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AT Thru-Hike, 2009
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Ed Barkowski
(edbarkowski) - F
AT Thru-Hike, 2009 on 01/02/2009 14:27:43 MST Print View

Hi forum,

Just looking for good feedback. Finace' and I are hitting the trail in March (list is for both of us).

Items missing, items unnecessary, alternative gear suggestions. And of course, I'm looking to lighten up, so fire away! Thanks


Edited by edbarkowski on 01/02/2009 14:28:44 MST.

Chris Morgan
(ChrisMorgan) - F

Locale: Southern Oregon
AT List on 01/02/2009 14:48:37 MST Print View

Hi Ed,

1. I wonder if the ground cloth is necessary, unless you are planning to use it for the shelters, as I think most people use the tarptents without - I know I have without problems.

2. What about a bandana (great multi use item) instead of the towel? I use mine to wrap my camera against damage.

3. A MLD exodus pack with your 3/4 nightlite would cut your weight by 2.5+ pounds, if you are comfortable going frameless.

4. The titan could always be replaced by a pot in the 3oz range, if you want to shell out money for titanium.

5. What about cutting down on stuff sacks? I use my packs optional hipbelt pockets for some of the smaller items, thus reducing the weight to the back even further. This also allows easier access to these items.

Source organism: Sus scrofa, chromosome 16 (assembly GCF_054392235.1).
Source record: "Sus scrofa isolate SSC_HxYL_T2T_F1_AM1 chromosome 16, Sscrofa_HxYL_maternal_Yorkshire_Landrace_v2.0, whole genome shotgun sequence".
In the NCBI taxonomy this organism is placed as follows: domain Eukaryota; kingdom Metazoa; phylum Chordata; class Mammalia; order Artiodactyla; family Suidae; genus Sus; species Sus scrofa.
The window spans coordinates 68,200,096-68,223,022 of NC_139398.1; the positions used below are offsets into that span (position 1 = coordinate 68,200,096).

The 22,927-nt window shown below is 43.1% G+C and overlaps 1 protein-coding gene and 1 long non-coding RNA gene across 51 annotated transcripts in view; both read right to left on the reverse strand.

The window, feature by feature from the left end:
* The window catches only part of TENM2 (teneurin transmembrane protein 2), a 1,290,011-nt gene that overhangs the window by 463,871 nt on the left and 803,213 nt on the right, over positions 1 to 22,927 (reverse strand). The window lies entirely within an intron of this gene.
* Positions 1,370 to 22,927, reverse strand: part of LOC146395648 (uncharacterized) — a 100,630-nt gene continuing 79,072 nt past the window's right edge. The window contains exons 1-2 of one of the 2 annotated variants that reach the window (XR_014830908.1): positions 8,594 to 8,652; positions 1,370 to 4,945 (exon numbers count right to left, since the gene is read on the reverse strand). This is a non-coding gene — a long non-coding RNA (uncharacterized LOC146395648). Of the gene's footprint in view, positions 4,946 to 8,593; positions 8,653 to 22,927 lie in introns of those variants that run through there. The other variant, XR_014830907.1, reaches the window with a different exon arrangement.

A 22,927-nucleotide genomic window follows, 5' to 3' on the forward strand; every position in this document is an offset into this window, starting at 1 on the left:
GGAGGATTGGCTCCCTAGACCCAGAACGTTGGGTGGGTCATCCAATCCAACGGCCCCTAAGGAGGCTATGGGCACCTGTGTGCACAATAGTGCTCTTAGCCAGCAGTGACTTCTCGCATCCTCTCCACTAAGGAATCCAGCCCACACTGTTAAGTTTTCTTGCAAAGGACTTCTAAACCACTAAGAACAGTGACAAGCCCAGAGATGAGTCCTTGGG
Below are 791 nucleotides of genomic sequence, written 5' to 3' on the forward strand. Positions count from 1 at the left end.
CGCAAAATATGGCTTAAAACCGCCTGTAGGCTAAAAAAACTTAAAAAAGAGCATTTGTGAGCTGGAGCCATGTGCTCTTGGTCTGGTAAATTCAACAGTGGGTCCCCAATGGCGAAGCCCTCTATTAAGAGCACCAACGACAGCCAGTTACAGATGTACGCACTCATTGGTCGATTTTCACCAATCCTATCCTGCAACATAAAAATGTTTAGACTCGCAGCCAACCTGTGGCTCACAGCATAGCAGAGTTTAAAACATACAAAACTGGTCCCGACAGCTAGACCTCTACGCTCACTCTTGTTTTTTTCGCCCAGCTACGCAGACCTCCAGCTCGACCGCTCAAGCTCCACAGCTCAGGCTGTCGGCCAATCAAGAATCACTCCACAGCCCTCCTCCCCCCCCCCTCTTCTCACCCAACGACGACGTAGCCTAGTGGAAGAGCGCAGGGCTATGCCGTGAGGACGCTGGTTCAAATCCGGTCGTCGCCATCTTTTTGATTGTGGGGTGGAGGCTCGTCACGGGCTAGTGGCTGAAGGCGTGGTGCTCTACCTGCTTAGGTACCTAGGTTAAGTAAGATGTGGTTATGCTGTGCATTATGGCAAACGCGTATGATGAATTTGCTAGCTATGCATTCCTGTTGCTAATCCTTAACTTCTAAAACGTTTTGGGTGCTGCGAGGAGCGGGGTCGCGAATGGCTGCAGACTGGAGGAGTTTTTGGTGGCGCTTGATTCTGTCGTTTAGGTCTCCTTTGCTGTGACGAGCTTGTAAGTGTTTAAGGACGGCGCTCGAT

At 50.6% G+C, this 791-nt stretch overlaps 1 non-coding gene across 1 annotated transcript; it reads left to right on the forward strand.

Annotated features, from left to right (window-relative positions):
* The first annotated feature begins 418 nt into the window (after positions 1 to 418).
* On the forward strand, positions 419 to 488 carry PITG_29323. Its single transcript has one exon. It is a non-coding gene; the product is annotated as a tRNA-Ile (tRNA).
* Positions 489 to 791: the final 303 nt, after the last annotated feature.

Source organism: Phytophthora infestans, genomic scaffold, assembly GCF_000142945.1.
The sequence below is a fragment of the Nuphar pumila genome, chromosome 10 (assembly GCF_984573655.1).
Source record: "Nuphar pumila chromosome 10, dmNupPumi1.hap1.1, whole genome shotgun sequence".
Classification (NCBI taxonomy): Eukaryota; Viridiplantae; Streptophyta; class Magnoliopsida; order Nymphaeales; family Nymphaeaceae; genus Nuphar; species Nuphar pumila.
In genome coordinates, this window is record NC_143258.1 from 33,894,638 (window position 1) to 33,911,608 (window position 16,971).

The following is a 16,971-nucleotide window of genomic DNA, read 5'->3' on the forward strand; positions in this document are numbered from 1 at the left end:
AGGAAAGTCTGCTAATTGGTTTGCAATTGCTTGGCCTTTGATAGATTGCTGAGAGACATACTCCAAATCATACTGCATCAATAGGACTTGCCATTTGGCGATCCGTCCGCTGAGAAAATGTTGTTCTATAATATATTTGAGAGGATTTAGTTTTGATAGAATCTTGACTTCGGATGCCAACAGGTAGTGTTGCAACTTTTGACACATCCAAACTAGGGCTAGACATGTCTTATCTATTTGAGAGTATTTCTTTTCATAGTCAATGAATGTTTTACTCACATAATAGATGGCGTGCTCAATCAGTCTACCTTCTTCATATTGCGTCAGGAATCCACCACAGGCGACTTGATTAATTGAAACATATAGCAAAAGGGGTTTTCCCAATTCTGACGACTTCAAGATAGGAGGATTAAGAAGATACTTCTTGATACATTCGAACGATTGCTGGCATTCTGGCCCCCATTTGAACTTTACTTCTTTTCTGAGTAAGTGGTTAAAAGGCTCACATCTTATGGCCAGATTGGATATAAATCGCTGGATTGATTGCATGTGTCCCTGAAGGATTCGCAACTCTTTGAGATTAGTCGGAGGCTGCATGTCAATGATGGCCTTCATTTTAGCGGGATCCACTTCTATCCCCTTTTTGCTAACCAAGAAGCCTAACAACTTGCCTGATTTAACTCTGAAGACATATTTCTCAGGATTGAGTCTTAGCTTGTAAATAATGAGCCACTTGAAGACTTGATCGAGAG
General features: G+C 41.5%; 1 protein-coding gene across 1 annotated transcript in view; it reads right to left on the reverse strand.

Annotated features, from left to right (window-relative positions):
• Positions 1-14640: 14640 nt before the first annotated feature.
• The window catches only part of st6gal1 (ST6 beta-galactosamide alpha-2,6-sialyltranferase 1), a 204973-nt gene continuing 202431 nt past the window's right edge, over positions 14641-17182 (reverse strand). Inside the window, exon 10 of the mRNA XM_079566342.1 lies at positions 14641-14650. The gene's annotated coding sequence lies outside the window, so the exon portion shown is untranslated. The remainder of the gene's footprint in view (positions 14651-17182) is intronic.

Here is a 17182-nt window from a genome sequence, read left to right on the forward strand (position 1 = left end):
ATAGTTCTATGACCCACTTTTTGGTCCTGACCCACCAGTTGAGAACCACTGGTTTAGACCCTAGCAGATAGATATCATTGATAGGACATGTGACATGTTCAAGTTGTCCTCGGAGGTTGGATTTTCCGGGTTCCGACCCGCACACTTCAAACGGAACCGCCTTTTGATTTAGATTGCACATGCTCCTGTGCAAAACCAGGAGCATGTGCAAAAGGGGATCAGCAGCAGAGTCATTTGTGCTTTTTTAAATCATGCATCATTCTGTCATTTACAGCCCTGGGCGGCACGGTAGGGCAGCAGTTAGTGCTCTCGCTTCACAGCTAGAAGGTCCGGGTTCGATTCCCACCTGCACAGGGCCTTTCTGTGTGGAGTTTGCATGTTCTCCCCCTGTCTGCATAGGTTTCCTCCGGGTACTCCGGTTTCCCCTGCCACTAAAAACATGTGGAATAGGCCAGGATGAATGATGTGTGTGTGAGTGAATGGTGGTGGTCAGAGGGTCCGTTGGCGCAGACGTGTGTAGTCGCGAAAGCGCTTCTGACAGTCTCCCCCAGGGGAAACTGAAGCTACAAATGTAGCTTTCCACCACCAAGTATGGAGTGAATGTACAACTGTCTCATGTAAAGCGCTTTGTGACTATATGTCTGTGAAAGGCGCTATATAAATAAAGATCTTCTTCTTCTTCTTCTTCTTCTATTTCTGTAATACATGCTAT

6. You can repackage your aquamira in mini dropper bottles to reduce a few oz.

7. Are the snow peak mugs necessary? Could you use ziplock bags, or perhaps a solo party cup?


Edited by ChrisMorgan on 01/02/2009 14:49:58 MST.

Joe Westing
(pedro87) - F
Re: AT Thru-Hike, 2009 on 01/02/2009 14:55:17 MST Print View

It looks like a great list. Only thing I noticed was that the packs both of you are using (especially the Nimbus Meridian) are more substantial than you might need. The Nimbus Meridian has a capacity of 3800 cu in and a load capacity of 40 lbs. The Vapor Trail has a capacity of 3600 cu in and a load capacity of 30 lbs. Since the initial pack weights for you guys are both below 22 lbs, you could probably get away with a lighter pack or maybe even a frameless pack? Otherwise, you guys picked out some great gear.

Edited by pedro87 on 01/02/2009 14:56:44 MST.

Jolly Green Giant
(regultr) - MLife

Re: AT Thru-Hike, 2009 on 01/02/2009 15:14:01 MST Print View